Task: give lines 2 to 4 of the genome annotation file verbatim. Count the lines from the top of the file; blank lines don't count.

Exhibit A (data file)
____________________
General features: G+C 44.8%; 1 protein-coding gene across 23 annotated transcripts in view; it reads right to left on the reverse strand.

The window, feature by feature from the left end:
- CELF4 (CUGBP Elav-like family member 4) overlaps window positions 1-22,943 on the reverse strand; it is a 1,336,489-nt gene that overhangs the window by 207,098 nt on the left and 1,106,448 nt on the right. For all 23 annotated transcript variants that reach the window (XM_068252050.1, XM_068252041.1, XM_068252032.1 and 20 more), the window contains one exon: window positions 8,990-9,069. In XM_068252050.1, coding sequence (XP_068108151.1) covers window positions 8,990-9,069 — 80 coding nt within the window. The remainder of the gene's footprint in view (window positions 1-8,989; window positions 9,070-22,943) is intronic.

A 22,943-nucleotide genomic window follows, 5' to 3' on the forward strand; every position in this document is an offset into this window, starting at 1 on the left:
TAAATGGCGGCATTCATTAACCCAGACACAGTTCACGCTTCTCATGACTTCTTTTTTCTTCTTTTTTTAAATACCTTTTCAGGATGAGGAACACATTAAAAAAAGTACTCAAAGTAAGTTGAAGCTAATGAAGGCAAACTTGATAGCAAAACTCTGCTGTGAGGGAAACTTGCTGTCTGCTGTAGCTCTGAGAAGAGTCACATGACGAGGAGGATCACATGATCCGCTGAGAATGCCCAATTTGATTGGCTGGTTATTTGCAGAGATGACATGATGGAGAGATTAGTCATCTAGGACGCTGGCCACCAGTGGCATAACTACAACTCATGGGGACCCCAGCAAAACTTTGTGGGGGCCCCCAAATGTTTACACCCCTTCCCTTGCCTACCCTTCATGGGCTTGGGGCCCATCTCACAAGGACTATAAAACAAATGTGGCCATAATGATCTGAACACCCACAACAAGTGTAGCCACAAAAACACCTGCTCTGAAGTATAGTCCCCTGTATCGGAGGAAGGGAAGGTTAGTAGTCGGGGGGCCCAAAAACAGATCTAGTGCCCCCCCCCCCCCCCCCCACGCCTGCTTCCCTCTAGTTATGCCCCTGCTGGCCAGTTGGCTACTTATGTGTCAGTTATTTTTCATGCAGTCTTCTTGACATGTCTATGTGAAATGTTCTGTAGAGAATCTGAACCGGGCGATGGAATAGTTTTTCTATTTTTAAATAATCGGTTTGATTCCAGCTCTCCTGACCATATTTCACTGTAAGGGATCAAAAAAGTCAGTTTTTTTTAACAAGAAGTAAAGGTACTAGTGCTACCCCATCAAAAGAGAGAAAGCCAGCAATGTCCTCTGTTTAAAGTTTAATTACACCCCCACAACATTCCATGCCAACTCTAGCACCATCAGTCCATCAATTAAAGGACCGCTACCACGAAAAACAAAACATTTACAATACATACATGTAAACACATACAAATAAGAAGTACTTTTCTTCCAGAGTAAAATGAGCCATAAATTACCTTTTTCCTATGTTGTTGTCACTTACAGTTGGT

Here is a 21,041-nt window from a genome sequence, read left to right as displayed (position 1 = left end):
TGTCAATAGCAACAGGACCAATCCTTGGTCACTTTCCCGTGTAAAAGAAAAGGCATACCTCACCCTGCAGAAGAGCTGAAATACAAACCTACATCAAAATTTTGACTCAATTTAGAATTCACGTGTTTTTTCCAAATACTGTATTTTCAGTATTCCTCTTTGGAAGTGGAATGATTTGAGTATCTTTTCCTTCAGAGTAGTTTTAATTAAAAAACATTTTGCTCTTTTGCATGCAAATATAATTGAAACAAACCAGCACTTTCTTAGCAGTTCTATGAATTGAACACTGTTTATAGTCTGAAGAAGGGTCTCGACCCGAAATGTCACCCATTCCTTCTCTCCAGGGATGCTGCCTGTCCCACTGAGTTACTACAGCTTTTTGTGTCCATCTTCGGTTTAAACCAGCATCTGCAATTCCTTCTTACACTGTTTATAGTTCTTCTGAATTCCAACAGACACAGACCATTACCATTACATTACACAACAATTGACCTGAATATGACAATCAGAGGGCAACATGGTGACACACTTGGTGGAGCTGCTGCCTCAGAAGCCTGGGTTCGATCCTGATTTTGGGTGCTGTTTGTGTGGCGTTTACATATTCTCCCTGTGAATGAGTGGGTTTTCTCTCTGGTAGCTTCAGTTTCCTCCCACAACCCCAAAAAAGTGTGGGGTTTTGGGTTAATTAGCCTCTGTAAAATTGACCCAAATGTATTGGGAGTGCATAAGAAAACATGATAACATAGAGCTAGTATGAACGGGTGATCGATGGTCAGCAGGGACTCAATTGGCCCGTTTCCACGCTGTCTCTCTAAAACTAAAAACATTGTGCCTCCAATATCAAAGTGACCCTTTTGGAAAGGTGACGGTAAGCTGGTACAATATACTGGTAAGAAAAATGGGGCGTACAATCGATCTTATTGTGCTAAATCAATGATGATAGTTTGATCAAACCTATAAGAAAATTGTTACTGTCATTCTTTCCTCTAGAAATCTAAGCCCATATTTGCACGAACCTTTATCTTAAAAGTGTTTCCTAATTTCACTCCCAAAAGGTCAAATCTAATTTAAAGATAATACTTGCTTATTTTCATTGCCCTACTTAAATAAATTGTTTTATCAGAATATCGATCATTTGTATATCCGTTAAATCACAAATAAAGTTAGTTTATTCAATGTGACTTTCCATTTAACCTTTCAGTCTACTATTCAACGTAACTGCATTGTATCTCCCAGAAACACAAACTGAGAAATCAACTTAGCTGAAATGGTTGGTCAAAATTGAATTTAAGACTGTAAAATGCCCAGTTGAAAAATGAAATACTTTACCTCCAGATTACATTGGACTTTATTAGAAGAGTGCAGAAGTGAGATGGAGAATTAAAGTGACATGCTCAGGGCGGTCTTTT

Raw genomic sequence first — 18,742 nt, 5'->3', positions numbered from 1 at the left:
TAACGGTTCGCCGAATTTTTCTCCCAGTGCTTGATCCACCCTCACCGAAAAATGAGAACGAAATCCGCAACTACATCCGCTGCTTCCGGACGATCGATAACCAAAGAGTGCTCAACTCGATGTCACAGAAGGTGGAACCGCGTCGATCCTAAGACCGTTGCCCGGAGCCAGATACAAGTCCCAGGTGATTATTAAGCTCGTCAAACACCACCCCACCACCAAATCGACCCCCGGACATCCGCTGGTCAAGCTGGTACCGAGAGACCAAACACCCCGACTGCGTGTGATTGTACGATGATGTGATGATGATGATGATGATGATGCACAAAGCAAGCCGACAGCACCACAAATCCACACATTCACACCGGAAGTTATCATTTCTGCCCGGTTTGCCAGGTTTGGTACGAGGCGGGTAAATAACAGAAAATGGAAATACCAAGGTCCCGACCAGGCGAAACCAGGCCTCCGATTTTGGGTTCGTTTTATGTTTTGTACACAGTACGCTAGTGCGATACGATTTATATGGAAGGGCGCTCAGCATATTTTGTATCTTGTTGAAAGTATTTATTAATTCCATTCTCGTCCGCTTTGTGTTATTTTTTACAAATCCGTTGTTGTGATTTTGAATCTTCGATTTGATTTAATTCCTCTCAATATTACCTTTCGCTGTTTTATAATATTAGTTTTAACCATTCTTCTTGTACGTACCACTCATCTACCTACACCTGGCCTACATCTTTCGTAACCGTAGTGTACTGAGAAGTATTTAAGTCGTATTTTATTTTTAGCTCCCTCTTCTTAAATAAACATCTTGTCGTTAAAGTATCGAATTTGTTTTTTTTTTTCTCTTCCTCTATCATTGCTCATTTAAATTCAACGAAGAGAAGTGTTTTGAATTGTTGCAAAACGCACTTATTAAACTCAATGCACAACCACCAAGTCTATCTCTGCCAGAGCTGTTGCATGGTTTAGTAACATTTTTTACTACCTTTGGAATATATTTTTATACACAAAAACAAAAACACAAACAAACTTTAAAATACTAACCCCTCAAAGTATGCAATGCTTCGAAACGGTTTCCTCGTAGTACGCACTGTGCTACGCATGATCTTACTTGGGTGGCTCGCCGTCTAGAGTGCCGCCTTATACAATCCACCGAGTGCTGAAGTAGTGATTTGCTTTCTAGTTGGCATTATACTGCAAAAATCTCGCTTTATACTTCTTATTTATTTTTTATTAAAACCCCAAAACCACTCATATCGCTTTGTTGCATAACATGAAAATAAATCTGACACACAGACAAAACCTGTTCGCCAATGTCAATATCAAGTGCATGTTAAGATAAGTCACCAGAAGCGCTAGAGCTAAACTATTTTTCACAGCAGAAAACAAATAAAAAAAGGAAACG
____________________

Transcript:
The window, feature by feature from the left end:
- CELF4 (CUGBP Elav-like family member 4) overlaps window positions 1-22,943 on the reverse strand; it is a 1,336,489-nt gene that overhangs the window by 207,098 nt on the left and 1,106,448 nt on the right. For all 23 annotated transcript variants that reach the window (XM_068252050.1, XM_068252041.1, XM_068252032.1 and 20 more), the window contains one exon: window positions 8,990-9,069. In XM_068252050.1, coding sequence (XP_068108151.1) covers window positions 8,990-9,069 — 80 coding nt within the window. The remainder of the gene's footprint in view (window positions 1-8,989; window positions 9,070-22,943) is intronic.

A 22,943-nucleotide genomic window follows, 5' to 3' on the forward strand; every position in this document is an offset into this window, starting at 1 on the left: